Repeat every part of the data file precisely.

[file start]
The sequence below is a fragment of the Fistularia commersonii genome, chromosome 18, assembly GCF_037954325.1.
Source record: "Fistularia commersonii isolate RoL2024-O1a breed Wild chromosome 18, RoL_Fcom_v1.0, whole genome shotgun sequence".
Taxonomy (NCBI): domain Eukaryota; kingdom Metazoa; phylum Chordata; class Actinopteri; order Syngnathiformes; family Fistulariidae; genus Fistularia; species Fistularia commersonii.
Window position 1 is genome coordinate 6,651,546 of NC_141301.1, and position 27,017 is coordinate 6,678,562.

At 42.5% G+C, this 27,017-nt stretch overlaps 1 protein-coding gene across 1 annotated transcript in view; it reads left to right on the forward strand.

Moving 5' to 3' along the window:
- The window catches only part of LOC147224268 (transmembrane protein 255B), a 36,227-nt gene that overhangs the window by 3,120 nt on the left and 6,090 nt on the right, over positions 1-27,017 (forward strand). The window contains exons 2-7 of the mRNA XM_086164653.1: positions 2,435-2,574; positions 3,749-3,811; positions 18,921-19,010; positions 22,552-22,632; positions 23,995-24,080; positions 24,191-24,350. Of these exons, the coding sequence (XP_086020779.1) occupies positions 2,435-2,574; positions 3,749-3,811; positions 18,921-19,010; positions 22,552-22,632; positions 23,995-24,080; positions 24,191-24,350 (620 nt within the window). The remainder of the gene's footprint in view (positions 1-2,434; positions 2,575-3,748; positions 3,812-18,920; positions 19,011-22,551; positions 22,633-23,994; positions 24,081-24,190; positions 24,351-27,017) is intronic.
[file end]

The sequence below is a fragment of the Fistularia commersonii genome, chromosome 18, assembly GCF_037954325.1.
Source record: "Fistularia commersonii isolate RoL2024-O1a breed Wild chromosome 18, RoL_Fcom_v1.0, whole genome shotgun sequence".
Taxonomy (NCBI): domain Eukaryota; kingdom Metazoa; phylum Chordata; class Actinopteri; order Syngnathiformes; family Fistulariidae; genus Fistularia; species Fistularia commersonii.
Window position 1 is genome coordinate 6,651,546 of NC_141301.1, and position 27,017 is coordinate 6,678,562.

At 42.5% G+C, this 27,017-nt stretch overlaps 1 protein-coding gene across 1 annotated transcript in view; it reads left to right on the forward strand.

Moving 5' to 3' along the window:
- The window catches only part of LOC147224268 (transmembrane protein 255B), a 36,227-nt gene that overhangs the window by 3,120 nt on the left and 6,090 nt on the right, over positions 1-27,017 (forward strand). The window contains exons 2-7 of the mRNA XM_086164653.1: positions 2,435-2,574; positions 3,749-3,811; positions 18,921-19,010; positions 22,552-22,632; positions 23,995-24,080; positions 24,191-24,350. Of these exons, the coding sequence (XP_086020779.1) occupies positions 2,435-2,574; positions 3,749-3,811; positions 18,921-19,010; positions 22,552-22,632; positions 23,995-24,080; positions 24,191-24,350 (620 nt within the window). The remainder of the gene's footprint in view (positions 1-2,434; positions 2,575-3,748; positions 3,812-18,920; positions 19,011-22,551; positions 22,633-23,994; positions 24,081-24,190; positions 24,351-27,017) is intronic.